Indexed on: 21 Jun '01Published on: 21 Jun '01Published in: International Journal of Impotence Research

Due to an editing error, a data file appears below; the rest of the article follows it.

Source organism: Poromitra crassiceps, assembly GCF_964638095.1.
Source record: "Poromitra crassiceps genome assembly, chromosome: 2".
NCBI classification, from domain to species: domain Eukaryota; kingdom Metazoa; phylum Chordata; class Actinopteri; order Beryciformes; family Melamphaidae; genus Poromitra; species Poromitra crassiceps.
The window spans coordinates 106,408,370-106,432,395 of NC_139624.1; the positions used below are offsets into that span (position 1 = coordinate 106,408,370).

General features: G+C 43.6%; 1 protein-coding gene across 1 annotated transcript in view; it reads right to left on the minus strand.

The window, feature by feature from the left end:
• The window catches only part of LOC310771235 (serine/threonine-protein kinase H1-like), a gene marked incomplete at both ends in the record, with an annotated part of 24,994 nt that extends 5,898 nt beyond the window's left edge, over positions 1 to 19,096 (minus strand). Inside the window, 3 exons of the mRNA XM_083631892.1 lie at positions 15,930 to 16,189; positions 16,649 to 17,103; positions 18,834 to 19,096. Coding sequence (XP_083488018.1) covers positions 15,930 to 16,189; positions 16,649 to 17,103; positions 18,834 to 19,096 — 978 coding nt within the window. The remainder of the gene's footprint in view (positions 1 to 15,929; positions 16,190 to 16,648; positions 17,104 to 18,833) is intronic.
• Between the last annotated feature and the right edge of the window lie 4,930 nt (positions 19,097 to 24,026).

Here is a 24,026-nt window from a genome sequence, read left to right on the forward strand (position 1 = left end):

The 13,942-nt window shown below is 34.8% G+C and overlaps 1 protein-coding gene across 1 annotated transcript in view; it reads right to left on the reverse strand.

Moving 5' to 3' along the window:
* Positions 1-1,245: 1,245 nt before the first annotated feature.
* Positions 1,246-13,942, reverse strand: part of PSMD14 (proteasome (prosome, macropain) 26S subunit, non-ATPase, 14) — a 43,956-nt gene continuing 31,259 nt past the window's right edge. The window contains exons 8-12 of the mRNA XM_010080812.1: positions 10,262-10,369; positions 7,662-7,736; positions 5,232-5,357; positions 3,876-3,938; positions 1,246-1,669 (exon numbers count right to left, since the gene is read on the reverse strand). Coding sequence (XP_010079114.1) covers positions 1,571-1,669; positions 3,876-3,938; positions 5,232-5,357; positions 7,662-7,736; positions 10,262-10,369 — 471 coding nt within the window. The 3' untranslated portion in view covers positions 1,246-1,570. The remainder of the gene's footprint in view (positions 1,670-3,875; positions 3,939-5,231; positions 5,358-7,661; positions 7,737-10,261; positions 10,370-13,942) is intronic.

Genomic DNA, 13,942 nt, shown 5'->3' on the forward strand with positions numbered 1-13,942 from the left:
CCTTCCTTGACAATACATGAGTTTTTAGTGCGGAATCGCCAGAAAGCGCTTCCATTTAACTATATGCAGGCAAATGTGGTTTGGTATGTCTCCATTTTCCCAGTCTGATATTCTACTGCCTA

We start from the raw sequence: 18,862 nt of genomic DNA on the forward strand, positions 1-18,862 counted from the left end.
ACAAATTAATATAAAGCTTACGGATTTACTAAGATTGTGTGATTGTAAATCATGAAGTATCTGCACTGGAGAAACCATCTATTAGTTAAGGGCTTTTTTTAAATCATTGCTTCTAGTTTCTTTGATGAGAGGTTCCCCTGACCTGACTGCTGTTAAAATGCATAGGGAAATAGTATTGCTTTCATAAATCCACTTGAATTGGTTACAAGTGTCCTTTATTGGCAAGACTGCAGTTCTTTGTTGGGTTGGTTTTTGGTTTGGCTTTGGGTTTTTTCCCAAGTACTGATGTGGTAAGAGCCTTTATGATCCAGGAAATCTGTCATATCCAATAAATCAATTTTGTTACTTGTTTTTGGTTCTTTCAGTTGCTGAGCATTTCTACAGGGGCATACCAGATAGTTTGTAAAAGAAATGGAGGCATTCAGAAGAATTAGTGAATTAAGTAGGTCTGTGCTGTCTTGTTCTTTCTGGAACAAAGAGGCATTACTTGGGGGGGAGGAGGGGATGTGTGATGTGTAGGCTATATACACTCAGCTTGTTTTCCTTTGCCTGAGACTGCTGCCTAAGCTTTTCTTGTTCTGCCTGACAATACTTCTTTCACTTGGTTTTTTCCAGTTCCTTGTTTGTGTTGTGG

Prolonged erection is a rare problem in urology but it must be treated effectively. The most common etiological factor is intracavernosal vasoactive agent injection for diagnosis or treatment of erectile dysfunction. The aim of this study was to evaluate the efficacy of intracavernosal adrenalin injection alone in the treatment of priapism. Nineteen patients with prolonged erection were evaluated. Seventeen out of the 19 prolonged erections were due to intracavernosal vasoactive agent injection and the remaining two were idiopathic. In all cases 2 ml adrenalin (1/100 000) was injected in each cavernosal body. In the patients who did not respond to the first injection, repeated adrenalin injections were performed at 20 min intervals. Blood pressure and heart rate were monitored during the injections. Detumescence was achieved in ten (53%) patients after the first injection. Repeated adrenalin injections (2-5 injections) were required in nine patients and eight (42%) of them achieved detumescence. Only one (5%) patient who had 26-h prolonged erection could not achieve detumescence. There was no significant difference in blood pressure and heart rate during the monitoring of the patients when compared to the initial values. No standard treatment method has yet been described for prolonged erection. Repeated aspirations and irrigations for treatment of prolonged erection are problematical applications both for patients and urologist. Intracavernosal adrenalin injection alone can be used with high efficacy and safety for the treatment of prolonged erection especially in patients with a short duration of erection.